Brethren, you should see the luck that had befallen my friends. They then requested me to continue my conversation with Soja 1, to forget about them and keep the supply line flowing. Imagine, fellows who were already calling me “Jeki’nKano” (Kano Donkey), just because I switched to Hausa to their initial displeasure.

To cut the story short, that was how, when the Soja men were leaving, my friend added one more bottle each for us, and squeezed some coins into my palm. A soja man gifted me money! When my friends thanked him, he simply replied to them, “wanna dan wan na ne” (this one is my brother). I was his brother because we spoke the same language. The palmy we drank, simply put is nepotism! We drank the palmy of nepotism. It was that simple.

I decided to play a prank at that point. I pocketed the money! After a few seconds, my friends asked how much the Soja men had given us. I asked them “who is us?” To their shock, I said the man said I should give the money to my mother. “Did he know your mother?” was asked in unison. I explained how I told him my mother was from Jos. “But your mother is not from Jos, bring our money joor.” Of course, the money was added to our ‘common purse’.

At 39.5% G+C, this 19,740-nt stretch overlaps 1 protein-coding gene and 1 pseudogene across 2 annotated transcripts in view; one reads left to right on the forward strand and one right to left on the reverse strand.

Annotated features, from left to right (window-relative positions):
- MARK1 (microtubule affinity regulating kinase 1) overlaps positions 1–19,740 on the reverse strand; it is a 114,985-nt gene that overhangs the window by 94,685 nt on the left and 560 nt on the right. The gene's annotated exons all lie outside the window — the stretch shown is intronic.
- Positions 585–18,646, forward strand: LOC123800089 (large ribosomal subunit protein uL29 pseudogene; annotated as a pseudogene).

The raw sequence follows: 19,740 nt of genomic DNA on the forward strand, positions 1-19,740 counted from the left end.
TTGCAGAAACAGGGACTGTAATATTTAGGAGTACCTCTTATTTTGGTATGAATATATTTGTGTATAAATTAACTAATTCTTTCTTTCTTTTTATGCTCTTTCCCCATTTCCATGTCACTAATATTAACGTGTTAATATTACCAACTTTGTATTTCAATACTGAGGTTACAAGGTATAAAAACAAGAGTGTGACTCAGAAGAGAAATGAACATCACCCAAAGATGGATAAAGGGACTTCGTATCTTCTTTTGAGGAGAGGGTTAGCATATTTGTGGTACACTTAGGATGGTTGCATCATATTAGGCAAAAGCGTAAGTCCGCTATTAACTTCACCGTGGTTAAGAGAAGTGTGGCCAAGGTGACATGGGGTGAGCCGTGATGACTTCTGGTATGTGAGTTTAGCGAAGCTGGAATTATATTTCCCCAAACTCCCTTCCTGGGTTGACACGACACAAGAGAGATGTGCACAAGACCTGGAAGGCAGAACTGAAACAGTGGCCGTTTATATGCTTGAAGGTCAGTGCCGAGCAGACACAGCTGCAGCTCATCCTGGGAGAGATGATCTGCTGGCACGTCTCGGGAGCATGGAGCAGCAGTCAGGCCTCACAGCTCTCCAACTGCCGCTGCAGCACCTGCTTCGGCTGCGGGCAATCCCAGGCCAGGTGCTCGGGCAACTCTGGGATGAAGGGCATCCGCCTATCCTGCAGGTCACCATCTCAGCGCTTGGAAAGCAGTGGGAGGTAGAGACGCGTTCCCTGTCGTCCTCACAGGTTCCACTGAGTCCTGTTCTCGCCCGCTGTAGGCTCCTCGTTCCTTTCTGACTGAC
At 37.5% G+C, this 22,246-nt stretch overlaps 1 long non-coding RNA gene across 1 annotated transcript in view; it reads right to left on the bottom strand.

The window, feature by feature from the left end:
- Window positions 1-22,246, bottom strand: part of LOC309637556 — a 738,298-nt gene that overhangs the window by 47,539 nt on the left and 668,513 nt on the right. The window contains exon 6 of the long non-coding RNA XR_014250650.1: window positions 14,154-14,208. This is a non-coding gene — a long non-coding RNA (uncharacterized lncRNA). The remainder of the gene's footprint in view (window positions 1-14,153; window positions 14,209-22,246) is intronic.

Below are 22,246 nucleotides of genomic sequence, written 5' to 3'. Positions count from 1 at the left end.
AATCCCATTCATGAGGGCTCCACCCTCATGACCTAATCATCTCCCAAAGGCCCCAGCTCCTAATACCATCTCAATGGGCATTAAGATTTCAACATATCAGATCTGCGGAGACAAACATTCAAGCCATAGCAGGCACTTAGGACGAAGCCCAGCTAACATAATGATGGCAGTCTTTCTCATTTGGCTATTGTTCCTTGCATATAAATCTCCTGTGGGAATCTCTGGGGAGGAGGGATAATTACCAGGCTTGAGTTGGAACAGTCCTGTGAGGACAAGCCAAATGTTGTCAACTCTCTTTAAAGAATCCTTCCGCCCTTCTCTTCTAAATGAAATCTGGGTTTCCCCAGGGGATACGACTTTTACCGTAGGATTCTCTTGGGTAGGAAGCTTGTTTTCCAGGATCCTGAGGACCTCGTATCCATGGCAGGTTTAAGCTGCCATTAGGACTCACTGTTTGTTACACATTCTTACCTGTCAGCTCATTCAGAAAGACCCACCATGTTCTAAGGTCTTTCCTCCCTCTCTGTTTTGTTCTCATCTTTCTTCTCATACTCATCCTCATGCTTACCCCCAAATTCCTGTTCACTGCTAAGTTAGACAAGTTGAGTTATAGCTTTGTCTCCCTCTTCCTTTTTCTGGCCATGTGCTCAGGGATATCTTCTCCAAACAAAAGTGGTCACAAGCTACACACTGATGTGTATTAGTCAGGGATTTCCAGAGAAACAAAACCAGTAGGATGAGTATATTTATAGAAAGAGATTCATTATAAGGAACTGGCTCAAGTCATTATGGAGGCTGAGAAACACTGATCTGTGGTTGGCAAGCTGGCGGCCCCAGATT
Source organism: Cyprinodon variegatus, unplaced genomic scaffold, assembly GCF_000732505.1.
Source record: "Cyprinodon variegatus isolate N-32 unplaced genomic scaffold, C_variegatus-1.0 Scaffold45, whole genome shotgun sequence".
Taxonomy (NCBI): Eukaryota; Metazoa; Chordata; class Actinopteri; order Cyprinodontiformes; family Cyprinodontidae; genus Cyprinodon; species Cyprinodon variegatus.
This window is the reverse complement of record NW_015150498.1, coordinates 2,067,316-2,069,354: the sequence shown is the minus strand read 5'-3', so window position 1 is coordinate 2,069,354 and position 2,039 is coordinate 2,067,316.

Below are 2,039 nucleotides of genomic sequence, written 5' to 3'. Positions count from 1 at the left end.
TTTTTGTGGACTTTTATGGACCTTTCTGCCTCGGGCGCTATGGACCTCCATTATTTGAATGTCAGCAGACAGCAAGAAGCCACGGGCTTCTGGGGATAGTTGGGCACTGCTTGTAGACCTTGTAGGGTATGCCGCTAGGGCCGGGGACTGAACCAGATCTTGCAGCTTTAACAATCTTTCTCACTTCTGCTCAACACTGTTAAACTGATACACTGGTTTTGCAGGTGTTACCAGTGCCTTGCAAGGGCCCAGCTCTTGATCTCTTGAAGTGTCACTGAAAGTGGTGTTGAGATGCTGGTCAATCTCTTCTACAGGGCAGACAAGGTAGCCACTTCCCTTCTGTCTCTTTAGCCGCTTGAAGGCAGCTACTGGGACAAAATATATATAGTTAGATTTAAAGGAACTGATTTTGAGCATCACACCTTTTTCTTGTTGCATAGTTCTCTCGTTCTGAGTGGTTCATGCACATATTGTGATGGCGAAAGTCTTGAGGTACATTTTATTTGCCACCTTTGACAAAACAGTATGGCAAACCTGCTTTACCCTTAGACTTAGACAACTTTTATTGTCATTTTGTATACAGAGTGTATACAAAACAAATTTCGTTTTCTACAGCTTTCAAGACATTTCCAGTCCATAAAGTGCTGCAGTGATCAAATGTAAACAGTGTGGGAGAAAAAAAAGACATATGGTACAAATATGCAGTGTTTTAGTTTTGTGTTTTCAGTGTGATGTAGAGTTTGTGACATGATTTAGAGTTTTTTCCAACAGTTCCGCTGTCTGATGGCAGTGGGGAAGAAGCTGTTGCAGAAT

When we do things for people because of our common affinity, we are indulging in nepotism. If what you do for those you know, becomes challenging to do for a total stranger, you are as terrible as the nepotists in a government office or any institution.

I remember a particular governor then (can’t remember his exact name though) who, when he was accused of awarding contract to his son, asked if his son was not a bonafide citizen of the state.

All forms of bias, racism, ethnicity, religious affinity, professional grouping, in addition to relational closeness, provide ready avenues for nepotism to thrive. It takes quite some ethical uprightness to live well above nepotism.

How many are completely free of any form of bias? Such fellows should be the first person to cast the stone. If none is able, then we should look ourselves in the mirror, and ask how we’ve been nepotists, and make a promise of fairmindedness, going forward. Until then, we are all nepotists!

Oluwadele L. Bolutife, a chartered accountant and a public policy and administration scholar, writes from Canada.